The geomagnetic survey conducted at Monte da Contenda was quite challenging, given the conditions of the terrain (Fig. 3) and the extreme heat in Southern Portugal during the summer, which affected the geomagnetic equipment. Nonetheless, it was possible to obtain a very comprehensive magnetogram of the site, revealing two ditch-systems in their entirety and, as of now, Monte da Contenda is the site that contains the largest number of ditches in Portugal (Fig. 4.). The site also contained a great number of surface finds, namely polished stone axes and adzes, grinding stones, weight looms, decorated pottery, and knapped lithic material (Fig. 5).

Monte da Contenda is a ditched enclosure site currently located under an olive tree and almond tree plantation
Fig. 3. Monte da Contenda is a ditched enclosure site currently located under an olive tree and almond tree plantation.

The Magnetogram of Monte da Contenda
Fig. 4. The Magnetogram of Monte da Contenda produced by the F1 project in 2018.

Knapped arrowhead in jaspoide schist
Fig. 5. Knapped arrowhead in jaspoide schist.

Shortly after the fieldwork, and given the presence of many members of the F1 in Portugal, we organized a small networking conference titled “Climate and Prehistory in Southern Iberia” that brought together the F1 team and experts on prehistoric archaeology from Spain and Portugal and climatologists from Portugal (Fig. 6) in order to establish further collaborative tasks and compare different results.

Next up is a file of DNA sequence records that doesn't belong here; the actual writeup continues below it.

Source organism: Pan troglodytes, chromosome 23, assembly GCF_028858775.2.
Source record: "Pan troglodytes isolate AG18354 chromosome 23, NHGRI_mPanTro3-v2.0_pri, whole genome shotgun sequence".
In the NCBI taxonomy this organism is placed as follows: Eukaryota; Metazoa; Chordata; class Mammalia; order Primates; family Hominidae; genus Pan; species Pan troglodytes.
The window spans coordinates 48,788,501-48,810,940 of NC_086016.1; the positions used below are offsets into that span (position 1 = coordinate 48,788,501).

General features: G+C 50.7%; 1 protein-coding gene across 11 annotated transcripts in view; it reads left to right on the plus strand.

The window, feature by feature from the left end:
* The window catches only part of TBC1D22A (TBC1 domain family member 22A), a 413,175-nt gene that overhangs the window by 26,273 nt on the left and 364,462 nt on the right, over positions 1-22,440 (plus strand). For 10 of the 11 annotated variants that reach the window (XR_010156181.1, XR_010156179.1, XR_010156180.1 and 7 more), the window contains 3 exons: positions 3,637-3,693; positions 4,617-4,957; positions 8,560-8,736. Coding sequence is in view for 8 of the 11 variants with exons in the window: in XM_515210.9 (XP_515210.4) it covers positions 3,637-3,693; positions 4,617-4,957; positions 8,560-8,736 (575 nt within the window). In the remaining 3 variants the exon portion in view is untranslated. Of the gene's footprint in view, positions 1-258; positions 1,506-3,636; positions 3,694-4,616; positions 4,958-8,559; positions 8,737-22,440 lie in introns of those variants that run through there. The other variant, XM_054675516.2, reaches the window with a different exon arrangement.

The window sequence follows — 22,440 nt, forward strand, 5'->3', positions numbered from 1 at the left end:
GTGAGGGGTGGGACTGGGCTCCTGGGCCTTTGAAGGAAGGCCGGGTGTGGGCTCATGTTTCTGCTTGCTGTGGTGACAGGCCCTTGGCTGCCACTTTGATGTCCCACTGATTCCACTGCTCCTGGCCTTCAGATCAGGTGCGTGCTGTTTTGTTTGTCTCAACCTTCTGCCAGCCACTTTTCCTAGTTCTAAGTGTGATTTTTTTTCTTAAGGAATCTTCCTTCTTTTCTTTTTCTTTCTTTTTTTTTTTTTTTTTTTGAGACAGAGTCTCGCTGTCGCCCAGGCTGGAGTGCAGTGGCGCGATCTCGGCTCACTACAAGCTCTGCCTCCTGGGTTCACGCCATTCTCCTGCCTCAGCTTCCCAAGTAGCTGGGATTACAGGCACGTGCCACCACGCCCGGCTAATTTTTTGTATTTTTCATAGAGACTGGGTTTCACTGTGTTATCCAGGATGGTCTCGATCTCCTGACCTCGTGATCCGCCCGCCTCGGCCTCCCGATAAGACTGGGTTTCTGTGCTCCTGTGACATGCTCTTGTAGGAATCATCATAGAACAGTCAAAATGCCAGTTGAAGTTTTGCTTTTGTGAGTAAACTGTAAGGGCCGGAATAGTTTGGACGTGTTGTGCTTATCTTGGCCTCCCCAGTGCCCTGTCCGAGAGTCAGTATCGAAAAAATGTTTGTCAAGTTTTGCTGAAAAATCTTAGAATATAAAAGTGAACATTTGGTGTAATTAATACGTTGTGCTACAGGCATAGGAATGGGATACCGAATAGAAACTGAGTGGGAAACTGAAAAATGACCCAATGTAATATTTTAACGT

Contributors of the workshop “Climate and Prehistory in Southern Iberia”
Fig. 6. Contributors of the workshop “Climate and Prehistory in Southern Iberia”.

Also during this year, a member of subproject F1 also collaborated with subproject A1, towards understanding theoretical issues associated to socio-environmental determinism, which resulted in an article that can be found, and the relation between theory and empirical socio-environmental research, which also resulted in article that can be found.


Central to understanding the interface of past climate conditions and archaeological cultures, the F1 has also devoted some of its energy towards analysing how climate affects ideological systems, such as that prevalent in Chalcolithic culture of the southern Iberia Peninsula. With this in mind, two campaigns in Portugal were conducted in order to analyse the pottery of the site of Perdigões (Fig. 7) and compare it with that of the site of Bela Vista 5. Both of these sites are also ditched enclosures, which have been intervened and studied for many years by our Portuguese partners, and which reached their end phase during the last centuries of the III Millennium BCE, coinciding with 4.2 ka BP event. The work conducted in these campaigns is currently being further studied in Kiel, but at this stage it can be said that the “exuberant” ideological system, represented in pottery decoration, becomes gradually absent towards the end phase of these sites, adopting a coarser form of producing pottery and also more open forms (plates), which indicate a change in dietary strategies, possibly linked to the lack of water resources. A lack of water resources could also be inferred from the paleoclimatological studies, which document an overall decrease in precipitation (Schirrmacher et al. 2019).

Going through the pottery of the late III Millennium of Perdigões
Fig. 7. Going through the pottery of the late III Millennium of Perdigões.

Also this year, in collaboration with our Portuguese partners, and a palynological team from Stuttgart, a palynology pilot project was conducted at the site of Perdigões (Fig. 8) with the aim of reconstructing the paleoenvironmental conditions of the site throughout its almost 1500 years of history. This project is currently underway.

Obtaining palynology samples from a stratigraphic profile at the site of Perdigões
Fig. 8. Obtaining palynology samples from a stratigraphic profile at the site of Perdigões.